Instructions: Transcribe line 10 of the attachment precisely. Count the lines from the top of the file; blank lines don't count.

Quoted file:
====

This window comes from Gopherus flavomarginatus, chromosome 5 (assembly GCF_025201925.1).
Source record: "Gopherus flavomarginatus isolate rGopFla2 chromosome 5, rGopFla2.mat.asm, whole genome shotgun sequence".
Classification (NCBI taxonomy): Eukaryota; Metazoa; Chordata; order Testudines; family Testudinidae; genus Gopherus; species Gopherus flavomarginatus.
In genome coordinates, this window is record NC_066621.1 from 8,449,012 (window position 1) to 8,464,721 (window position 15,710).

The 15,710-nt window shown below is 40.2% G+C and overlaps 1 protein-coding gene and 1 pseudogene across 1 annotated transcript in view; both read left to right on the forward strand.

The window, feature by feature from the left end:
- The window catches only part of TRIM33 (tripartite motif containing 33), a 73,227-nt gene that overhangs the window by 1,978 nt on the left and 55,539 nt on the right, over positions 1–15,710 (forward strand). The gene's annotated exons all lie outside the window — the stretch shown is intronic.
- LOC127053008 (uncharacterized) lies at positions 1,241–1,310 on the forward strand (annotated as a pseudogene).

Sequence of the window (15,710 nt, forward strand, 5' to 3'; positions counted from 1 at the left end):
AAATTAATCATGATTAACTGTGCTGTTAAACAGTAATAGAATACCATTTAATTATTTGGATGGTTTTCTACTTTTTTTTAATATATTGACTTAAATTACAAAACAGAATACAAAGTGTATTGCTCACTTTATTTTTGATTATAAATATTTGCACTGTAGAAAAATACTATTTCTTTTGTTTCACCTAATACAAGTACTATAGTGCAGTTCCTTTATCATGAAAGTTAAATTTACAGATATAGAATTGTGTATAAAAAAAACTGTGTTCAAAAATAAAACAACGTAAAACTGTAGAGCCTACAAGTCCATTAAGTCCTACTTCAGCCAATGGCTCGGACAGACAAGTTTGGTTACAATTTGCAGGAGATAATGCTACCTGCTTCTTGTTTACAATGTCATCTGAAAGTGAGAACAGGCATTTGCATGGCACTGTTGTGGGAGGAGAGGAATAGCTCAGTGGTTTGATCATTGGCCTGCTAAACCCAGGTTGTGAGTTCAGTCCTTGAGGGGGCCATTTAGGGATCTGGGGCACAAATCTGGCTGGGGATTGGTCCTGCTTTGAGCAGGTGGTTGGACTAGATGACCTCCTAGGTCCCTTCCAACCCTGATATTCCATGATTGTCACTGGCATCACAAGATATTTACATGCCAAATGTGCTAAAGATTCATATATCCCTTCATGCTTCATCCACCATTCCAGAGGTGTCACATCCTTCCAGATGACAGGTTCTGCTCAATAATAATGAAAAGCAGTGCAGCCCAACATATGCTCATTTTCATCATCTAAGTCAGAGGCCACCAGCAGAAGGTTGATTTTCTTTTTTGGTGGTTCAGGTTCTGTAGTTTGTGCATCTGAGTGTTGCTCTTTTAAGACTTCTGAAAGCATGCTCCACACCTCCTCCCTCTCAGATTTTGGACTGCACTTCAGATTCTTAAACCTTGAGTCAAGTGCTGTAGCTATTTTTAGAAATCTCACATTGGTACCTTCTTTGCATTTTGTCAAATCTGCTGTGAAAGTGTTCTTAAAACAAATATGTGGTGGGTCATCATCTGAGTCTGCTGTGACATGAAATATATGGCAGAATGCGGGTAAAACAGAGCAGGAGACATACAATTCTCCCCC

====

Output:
AAATTAATCATGATTAACTGTGCTGTTAAACAGTAATAGAATACCATTTAATTATTTGGATGGTTTTCTACTTTTTTTTAATATATTGACTTAAATTACAAAACAGAATACAAAGTGTATTGCTCACTTTATTTTTGATTATAAATATTTGCACTGTAGAAAAATACTATTTCTTTTGTTTCACCTAATACAAGTACTATAGTGCAGTTCCTTTATCATGAAAGTTAAATTTACAGATATAGAATTGTGTATAAAAAAAACTGTGTTCAAAAATAAAACAACGTAAAACTGTAGAGCCTACAAGTCCATTAAGTCCTACTTCAGCCAATGGCTCGGACAGACAAGTTTGGTTACAATTTGCAGGAGATAATGCTACCTGCTTCTTGTTTACAATGTCATCTGAAAGTGAGAACAGGCATTTGCATGGCACTGTTGTGGGAGGAGAGGAATAGCTCAGTGGTTTGATCATTGGCCTGCTAAACCCAGGTTGTGAGTTCAGTCCTTGAGGGGGCCATTTAGGGATCTGGGGCACAAATCTGGCTGGGGATTGGTCCTGCTTTGAGCAGGTGGTTGGACTAGATGACCTCCTAGGTCCCTTCCAACCCTGATATTCCATGATTGTCACTGGCATCACAAGATATTTACATGCCAAATGTGCTAAAGATTCATATATCCCTTCATGCTTCATCCACCATTCCAGAGGTGTCACATCCTTCCAGATGACAGGTTCTGCTCAATAATAATGAAAAGCAGTGCAGCCCAACATATGCTCATTTTCATCATCTAAGTCAGAGGCCACCAGCAGAAGGTTGATTTTCTTTTTTGGTGGTTCAGGTTCTGTAGTTTGTGCATCTGAGTGTTGCTCTTTTAAGACTTCTGAAAGCATGCTCCACACCTCCTCCCTCTCAGATTTTGGACTGCACTTCAGATTCTTAAACCTTGAGTCAAGTGCTGTAGCTATTTTTAGAAATCTCACATTGGTACCTTCTTTGCATTTTGTCAAATCTGCTGTGAAAGTGTTCTTAAAACAAATATGTGGTGGGTCATCATCTGAGTCTGCTGTGACATGAAATATATGGCAGAATGCGGGTAAAACAGAGCAGGAGACATACAATTCTCCCCC